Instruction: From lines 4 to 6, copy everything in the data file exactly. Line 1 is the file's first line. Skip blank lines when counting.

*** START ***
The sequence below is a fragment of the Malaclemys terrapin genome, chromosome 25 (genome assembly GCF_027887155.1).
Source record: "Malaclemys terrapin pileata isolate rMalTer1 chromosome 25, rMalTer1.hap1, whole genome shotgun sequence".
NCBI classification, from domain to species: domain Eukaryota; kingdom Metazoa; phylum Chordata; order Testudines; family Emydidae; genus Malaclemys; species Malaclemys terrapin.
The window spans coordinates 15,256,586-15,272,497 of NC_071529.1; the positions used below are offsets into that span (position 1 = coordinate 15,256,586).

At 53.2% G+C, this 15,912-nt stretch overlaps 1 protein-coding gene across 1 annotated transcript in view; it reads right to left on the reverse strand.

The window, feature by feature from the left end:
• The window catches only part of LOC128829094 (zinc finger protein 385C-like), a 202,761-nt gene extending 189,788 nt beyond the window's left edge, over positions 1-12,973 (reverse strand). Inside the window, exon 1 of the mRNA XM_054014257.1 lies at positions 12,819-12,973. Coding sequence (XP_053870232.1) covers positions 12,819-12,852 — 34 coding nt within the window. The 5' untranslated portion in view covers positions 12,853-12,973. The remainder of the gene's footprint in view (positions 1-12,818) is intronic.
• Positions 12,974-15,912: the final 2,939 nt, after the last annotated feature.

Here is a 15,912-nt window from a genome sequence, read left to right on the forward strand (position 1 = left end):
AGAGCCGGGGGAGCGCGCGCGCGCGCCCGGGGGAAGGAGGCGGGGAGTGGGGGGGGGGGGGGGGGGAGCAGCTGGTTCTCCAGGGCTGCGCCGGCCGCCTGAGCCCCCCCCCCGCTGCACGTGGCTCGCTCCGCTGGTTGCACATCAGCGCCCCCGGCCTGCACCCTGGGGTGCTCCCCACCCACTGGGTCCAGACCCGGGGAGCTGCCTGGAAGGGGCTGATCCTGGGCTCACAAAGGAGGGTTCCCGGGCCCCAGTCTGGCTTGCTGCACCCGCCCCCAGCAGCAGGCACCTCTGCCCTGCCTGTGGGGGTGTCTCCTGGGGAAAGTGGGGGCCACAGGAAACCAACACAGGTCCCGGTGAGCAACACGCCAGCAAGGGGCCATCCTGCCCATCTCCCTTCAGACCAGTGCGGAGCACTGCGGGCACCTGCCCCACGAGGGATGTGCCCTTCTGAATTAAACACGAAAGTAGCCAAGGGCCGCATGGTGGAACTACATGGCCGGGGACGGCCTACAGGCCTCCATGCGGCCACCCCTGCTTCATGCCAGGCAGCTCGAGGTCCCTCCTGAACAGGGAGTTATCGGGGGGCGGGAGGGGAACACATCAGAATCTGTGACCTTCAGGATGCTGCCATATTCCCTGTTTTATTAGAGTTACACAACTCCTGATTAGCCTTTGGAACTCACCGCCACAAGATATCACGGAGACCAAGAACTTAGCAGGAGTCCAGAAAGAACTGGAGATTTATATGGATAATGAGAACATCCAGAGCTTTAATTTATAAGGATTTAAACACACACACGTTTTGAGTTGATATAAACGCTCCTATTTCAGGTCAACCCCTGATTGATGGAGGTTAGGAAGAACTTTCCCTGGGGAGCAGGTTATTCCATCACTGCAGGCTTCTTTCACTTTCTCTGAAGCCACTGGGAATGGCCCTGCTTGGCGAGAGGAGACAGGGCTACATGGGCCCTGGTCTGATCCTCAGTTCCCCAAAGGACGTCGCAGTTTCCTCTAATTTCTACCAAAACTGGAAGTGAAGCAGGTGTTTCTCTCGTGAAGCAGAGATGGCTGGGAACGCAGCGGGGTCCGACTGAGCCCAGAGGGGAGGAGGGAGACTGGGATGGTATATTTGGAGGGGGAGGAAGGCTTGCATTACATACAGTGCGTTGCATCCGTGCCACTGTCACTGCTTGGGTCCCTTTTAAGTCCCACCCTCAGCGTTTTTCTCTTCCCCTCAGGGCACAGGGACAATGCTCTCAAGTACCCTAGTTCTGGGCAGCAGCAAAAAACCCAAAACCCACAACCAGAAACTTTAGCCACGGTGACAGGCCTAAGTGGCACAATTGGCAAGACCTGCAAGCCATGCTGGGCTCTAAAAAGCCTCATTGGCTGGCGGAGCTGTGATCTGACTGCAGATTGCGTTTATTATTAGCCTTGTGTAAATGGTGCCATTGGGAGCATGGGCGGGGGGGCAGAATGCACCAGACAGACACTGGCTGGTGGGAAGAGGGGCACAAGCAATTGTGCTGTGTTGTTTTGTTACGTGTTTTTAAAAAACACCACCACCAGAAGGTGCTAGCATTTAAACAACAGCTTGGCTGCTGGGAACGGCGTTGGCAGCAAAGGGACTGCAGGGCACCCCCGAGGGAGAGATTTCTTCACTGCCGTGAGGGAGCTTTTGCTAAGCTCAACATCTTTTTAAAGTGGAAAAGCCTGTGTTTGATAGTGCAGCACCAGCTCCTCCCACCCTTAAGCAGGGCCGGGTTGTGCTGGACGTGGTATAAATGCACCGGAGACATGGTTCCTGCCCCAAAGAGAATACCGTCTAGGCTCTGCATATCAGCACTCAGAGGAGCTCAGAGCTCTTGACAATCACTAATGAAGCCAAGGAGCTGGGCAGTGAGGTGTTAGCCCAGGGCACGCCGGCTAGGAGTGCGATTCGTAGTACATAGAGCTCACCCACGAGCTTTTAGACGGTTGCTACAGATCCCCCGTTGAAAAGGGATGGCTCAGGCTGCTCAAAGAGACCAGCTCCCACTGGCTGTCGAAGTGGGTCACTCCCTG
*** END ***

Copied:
The window spans coordinates 15,256,586-15,272,497 of NC_071529.1; the positions used below are offsets into that span (position 1 = coordinate 15,256,586).

At 53.2% G+C, this 15,912-nt stretch overlaps 1 protein-coding gene across 1 annotated transcript in view; it reads right to left on the reverse strand.

The window, feature by feature from the left end: